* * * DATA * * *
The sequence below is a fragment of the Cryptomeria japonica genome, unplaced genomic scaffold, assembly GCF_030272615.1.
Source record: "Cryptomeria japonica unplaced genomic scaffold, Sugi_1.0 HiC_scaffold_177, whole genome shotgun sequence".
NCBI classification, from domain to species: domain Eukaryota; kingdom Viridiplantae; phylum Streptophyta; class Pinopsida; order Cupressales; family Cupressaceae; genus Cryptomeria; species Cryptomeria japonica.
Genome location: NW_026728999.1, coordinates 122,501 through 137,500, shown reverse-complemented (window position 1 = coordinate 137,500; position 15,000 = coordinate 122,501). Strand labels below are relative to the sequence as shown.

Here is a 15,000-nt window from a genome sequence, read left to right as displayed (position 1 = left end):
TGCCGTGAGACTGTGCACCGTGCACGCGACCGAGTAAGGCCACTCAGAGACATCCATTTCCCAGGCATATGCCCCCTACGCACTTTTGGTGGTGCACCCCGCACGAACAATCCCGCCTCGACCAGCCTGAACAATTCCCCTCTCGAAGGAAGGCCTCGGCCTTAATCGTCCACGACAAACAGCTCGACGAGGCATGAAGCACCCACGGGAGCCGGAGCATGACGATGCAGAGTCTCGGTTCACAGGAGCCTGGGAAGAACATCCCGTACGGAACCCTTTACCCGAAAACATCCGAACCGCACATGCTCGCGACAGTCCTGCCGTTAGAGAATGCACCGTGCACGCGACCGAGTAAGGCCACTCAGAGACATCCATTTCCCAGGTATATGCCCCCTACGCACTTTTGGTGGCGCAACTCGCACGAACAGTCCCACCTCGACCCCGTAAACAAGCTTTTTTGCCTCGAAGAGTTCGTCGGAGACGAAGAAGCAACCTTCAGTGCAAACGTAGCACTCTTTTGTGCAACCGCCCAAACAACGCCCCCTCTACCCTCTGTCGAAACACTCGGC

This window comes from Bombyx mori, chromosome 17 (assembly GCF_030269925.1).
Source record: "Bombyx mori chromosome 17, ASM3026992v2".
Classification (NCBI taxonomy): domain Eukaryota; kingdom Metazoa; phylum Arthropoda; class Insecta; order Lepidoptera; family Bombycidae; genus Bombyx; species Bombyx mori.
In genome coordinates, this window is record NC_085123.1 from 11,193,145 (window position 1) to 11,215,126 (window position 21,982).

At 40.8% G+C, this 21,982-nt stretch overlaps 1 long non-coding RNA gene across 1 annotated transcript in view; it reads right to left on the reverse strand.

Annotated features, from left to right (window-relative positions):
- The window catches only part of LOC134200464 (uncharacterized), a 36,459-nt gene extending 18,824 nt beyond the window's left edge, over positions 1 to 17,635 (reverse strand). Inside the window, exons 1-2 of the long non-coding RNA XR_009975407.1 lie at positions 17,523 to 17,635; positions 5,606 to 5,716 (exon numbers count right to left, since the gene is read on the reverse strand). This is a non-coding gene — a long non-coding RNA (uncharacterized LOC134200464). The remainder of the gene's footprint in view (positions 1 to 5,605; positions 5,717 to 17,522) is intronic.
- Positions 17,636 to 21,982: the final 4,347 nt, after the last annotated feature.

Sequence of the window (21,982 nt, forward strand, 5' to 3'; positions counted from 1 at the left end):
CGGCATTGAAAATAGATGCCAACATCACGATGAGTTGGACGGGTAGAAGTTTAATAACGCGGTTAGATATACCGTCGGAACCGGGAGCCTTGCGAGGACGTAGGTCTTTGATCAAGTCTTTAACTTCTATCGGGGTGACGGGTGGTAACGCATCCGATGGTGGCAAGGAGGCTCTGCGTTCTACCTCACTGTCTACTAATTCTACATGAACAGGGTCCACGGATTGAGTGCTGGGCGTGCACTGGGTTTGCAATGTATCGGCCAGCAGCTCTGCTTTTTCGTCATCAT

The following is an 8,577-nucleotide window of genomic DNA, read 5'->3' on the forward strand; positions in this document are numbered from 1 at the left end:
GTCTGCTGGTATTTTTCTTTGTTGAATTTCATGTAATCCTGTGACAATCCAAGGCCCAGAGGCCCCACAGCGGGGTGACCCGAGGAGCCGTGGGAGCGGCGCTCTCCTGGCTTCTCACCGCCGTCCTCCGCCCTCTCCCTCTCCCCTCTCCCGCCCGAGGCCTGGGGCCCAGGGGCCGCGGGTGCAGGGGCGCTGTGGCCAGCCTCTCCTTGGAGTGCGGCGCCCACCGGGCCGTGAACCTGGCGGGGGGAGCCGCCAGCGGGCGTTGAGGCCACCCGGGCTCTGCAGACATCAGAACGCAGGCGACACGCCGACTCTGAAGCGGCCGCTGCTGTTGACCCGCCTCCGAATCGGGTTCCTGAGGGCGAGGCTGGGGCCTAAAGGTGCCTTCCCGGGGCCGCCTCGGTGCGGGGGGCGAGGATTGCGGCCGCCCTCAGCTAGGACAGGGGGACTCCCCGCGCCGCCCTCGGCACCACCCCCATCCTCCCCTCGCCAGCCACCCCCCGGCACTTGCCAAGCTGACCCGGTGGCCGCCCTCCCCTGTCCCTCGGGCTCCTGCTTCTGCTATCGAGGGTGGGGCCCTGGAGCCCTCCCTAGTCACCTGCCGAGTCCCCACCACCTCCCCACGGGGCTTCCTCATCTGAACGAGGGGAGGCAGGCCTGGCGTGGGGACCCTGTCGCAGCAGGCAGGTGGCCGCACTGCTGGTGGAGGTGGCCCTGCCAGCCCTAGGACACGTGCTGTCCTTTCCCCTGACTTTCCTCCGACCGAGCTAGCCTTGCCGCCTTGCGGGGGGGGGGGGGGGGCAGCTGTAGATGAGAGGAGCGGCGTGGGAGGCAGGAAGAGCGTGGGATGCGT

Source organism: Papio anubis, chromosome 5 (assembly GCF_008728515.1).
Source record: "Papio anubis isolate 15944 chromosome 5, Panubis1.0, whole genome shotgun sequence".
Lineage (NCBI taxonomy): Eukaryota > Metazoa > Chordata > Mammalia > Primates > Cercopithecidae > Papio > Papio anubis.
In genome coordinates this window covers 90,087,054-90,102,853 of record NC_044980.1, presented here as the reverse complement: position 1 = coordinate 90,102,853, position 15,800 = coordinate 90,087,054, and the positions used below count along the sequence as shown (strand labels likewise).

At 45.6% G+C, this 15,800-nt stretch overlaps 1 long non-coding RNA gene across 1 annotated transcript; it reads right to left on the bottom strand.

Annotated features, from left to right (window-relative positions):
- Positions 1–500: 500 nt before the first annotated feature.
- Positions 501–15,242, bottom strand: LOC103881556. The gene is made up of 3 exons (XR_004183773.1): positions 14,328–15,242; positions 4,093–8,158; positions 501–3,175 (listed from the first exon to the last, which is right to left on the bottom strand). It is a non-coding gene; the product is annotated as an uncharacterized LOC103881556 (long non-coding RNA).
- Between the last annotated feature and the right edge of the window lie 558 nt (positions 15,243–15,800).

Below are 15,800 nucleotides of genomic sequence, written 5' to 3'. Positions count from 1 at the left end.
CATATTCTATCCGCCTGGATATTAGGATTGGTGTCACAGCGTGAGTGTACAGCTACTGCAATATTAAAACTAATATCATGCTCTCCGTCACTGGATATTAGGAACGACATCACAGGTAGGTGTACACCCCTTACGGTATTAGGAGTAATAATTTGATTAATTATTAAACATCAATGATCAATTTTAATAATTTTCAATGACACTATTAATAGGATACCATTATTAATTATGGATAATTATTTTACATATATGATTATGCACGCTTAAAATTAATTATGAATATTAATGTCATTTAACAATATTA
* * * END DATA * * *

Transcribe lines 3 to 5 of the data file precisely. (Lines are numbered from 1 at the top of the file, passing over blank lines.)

NCBI classification, from domain to species: domain Eukaryota; kingdom Viridiplantae; phylum Streptophyta; class Pinopsida; order Cupressales; family Cupressaceae; genus Cryptomeria; species Cryptomeria japonica.
Genome location: NW_026728999.1, coordinates 122,501 through 137,500, shown reverse-complemented (window position 1 = coordinate 137,500; position 15,000 = coordinate 122,501). Strand labels below are relative to the sequence as shown.

Here is a 15,000-nt window from a genome sequence, read left to right as displayed (position 1 = left end):